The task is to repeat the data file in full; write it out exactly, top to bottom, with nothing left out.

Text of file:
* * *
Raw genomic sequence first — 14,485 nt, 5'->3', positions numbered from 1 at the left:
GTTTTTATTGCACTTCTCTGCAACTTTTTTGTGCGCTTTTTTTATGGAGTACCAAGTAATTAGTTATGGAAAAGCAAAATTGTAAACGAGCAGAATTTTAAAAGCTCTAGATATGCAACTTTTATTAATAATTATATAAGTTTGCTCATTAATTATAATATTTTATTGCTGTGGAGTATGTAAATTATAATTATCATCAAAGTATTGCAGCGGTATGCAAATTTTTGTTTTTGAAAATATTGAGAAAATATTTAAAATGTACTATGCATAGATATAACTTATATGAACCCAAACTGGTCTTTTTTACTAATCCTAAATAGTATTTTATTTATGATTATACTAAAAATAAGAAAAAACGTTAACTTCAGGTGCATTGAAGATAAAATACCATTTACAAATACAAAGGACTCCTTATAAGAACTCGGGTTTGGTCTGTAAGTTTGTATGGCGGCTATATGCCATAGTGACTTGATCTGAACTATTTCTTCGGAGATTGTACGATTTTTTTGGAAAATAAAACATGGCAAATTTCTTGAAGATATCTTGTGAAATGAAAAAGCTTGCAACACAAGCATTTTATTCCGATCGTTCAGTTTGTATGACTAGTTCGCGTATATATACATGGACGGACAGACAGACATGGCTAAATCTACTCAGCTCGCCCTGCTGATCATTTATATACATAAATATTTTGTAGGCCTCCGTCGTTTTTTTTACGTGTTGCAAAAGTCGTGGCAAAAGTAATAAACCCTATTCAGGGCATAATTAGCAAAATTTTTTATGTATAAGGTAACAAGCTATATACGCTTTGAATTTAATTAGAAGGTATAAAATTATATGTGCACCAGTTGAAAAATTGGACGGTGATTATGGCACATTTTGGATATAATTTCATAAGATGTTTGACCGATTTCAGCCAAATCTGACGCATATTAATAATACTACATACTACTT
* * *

Raw genomic sequence first — 14,485 nt, 5'->3', positions numbered from 1 at the left:
GTTTTTATTGCACTTCTCTGCAACTTTTTTGTGCGCTTTTTTTATGGAGTACCAAGTAATTAGTTATGGAAAAGCAAAATTGTAAACGAGCAGAATTTTAAAAGCTCTAGATATGCAACTTTTATTAATAATTATATAAGTTTGCTCATTAATTATAATATTTTATTGCTGTGGAGTATGTAAATTATAATTATCATCAAAGTATTGCAGCGGTATGCAAATTTTTGTTTTTGAAAATATTGAGAAAATATTTAAAATGTACTATGCATAGATATAACTTATATGAACCCAAACTGGTCTTTTTTACTAATCCTAAATAGTATTTTATTTATGATTATACTAAAAATAAGAAAAAACGTTAACTTCAGGTGCATTGAAGATAAAATACCATTTACAAATACAAAGGACTCCTTATAAGAACTCGGGTTTGGTCTGTAAGTTTGTATGGCGGCTATATGCCATAGTGACTTGATCTGAACTATTTCTTCGGAGATTGTACGATTTTTTTGGAAAATAAAACATGGCAAATTTCTTGAAGATATCTTGTGAAATGAAAAAGCTTGCAACACAAGCATTTTATTCCGATCGTTCAGTTTGTATGACTAGTTCGCGTATATATACATGGACGGACAGACAGACATGGCTAAATCTACTCAGCTCGCCCTGCTGATCATTTATATACATAAATATTTTGTAGGCCTCCGTCGTTTTTTTTACGTGTTGCAAAAGTCGTGGCAAAAGTAATAAACCCTATTCAGGGCATAATTAGCAAAATTTTTTATGTATAAGGTAACAAGCTATATACGCTTTGAATTTAATTAGAAGGTATAAAATTATATGTGCACCAGTTGAAAAATTGGACGGTGATTATGGCACATTTTGGATATAATTTCATAAGATGTTTGACCGATTTCAGCCAAATCTGACGCATATTAATAATACTACATACTACTT